The level of the Sea of Galilee (Kinneret), Israel’s largest water source, topped the “red line” over the past few days, and now stands at 212.95 meters below sea level. It surpassed the government-mandated "red line" of -213 meters over the weekend as a result of the heavy rains of last week.
The Kinneret gained 28 centimeters, or nearly a foot, over the past week; it has picked up a total of 1.17 meters (over 46 inches) so far this winter. It reached its lowest point of this season on Dec. 11, 2010, when it descended to 214.12 meters below sea level.
Though the rainy season has not yet ended, no one is expecting the Kinneret level to climb anywhere near -208.8, at which point the seashore city of Tiberias faces flooding and the dam gates of the lake are therefore opened.
The lowest the Kinneret has ever been in modern times occurred on Nov. 29, 2001, when it hit -214.87.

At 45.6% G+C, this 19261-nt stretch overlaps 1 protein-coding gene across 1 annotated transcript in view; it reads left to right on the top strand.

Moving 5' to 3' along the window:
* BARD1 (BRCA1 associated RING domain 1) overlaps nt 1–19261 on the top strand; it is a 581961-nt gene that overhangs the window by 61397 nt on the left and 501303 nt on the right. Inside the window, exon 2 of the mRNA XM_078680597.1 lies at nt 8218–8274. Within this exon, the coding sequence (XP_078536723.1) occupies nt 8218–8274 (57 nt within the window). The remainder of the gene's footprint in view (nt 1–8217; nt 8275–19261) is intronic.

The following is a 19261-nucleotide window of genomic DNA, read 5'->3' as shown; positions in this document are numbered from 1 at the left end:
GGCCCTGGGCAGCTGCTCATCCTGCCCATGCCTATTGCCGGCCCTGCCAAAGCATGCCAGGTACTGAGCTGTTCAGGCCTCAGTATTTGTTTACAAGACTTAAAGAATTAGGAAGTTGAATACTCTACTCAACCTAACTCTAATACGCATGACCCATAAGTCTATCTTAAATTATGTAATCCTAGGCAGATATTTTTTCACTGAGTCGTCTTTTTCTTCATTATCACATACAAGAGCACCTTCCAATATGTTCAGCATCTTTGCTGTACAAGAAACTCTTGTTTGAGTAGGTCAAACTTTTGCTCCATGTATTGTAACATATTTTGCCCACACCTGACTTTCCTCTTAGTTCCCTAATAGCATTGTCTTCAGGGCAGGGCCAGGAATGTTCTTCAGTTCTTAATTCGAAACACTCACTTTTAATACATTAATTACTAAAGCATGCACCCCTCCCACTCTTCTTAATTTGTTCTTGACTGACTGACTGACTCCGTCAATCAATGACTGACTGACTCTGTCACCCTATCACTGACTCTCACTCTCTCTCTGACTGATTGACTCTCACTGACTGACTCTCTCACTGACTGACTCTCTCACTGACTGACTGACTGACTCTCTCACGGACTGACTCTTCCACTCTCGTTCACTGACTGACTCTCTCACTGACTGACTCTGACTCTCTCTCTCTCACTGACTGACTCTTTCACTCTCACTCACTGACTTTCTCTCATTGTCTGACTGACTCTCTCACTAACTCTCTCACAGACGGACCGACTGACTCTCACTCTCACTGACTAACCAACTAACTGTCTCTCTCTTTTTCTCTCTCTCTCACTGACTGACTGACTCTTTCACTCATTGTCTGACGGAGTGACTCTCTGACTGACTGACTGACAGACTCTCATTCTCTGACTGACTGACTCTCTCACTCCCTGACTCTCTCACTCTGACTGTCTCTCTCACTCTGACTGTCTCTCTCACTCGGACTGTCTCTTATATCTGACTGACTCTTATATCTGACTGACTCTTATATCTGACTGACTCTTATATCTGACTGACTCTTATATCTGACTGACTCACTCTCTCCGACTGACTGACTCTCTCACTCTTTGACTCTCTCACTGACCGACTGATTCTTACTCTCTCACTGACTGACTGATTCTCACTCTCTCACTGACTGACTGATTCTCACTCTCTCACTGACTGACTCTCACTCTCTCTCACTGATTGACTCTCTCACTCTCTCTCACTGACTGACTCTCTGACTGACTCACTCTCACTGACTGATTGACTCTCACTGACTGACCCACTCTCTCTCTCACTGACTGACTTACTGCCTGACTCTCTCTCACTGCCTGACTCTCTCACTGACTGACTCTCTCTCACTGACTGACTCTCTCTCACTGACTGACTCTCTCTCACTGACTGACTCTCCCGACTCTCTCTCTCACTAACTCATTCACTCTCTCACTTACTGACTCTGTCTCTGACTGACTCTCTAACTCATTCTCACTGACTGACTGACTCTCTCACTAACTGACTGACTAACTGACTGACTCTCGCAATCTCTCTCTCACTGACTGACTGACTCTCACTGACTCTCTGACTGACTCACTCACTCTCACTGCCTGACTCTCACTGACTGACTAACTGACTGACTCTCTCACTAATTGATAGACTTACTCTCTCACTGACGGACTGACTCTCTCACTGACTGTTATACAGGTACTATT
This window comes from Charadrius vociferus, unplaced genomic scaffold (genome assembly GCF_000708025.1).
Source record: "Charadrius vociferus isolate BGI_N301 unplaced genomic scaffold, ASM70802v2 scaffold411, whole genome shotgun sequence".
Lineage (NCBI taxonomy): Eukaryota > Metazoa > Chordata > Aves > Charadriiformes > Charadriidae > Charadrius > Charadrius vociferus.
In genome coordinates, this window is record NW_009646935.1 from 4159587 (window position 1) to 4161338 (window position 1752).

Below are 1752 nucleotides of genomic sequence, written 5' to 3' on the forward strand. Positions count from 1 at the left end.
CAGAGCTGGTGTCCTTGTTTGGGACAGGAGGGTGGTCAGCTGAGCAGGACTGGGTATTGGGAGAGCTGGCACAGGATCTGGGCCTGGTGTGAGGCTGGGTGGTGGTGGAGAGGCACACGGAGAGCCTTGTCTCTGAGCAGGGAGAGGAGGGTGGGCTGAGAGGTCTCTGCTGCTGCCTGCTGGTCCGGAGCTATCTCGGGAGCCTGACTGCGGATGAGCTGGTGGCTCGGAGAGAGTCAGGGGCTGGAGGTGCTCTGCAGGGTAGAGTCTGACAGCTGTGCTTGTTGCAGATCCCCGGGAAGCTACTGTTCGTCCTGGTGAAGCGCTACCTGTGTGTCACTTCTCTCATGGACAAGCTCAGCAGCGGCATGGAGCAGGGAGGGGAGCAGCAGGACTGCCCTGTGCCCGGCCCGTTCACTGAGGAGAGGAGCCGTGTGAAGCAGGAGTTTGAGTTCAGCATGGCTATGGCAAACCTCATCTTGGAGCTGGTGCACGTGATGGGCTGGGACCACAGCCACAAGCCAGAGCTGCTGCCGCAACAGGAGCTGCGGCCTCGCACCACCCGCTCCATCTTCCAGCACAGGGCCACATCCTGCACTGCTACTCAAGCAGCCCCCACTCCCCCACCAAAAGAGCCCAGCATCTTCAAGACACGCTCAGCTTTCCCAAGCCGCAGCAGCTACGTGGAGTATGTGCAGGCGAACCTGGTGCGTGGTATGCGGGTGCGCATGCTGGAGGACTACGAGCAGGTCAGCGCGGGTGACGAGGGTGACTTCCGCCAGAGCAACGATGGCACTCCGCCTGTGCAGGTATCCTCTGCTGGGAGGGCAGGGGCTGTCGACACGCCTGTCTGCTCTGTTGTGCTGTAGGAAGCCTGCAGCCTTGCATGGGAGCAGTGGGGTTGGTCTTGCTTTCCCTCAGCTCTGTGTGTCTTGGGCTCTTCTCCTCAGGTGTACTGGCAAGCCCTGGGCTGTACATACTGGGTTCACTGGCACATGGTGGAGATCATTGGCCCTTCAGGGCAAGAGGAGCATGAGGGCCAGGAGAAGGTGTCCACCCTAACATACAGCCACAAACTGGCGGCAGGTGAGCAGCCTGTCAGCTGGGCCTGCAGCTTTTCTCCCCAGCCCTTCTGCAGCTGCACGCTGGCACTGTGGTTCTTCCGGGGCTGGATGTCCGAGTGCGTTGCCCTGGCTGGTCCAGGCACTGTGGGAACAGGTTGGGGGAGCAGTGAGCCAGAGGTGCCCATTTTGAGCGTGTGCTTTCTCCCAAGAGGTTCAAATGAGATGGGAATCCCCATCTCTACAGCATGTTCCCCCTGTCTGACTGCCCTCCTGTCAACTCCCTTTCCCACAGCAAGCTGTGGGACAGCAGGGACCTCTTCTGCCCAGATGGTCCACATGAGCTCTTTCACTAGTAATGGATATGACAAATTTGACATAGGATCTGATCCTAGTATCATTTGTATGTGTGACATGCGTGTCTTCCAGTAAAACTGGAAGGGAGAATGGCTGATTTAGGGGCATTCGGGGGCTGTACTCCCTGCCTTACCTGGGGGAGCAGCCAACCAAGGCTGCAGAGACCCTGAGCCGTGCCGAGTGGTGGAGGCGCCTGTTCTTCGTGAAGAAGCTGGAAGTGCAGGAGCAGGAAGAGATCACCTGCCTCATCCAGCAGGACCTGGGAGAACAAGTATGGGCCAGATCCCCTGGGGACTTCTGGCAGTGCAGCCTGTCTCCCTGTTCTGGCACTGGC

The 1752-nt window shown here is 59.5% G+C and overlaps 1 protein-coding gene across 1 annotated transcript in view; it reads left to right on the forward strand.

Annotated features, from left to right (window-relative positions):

The sea bed of the Kinneret contains salty springs that do not sprout forth because of the heavy water pressure above. A low water level, however, lowers the water pressure that is exerted, causing concern that salty water would enter the Kinneret from below, thus endangering Israel’s only sweet water source. In addition, the supply of fish in the Kinneret has been threatened in recent years; as of this past January, fishing in the Kinneret has been banned until further notice.
The Kinneret, which is 47 meters deep at its deepest, is fed by rainwater from various streams in the Galilee and Golan, such as the Jordan River, Nahal Meshushim, Nahal Amud, Nahal El-Al, and Nahal Yehudiya, which are often augmented by melted snow from the Hermon.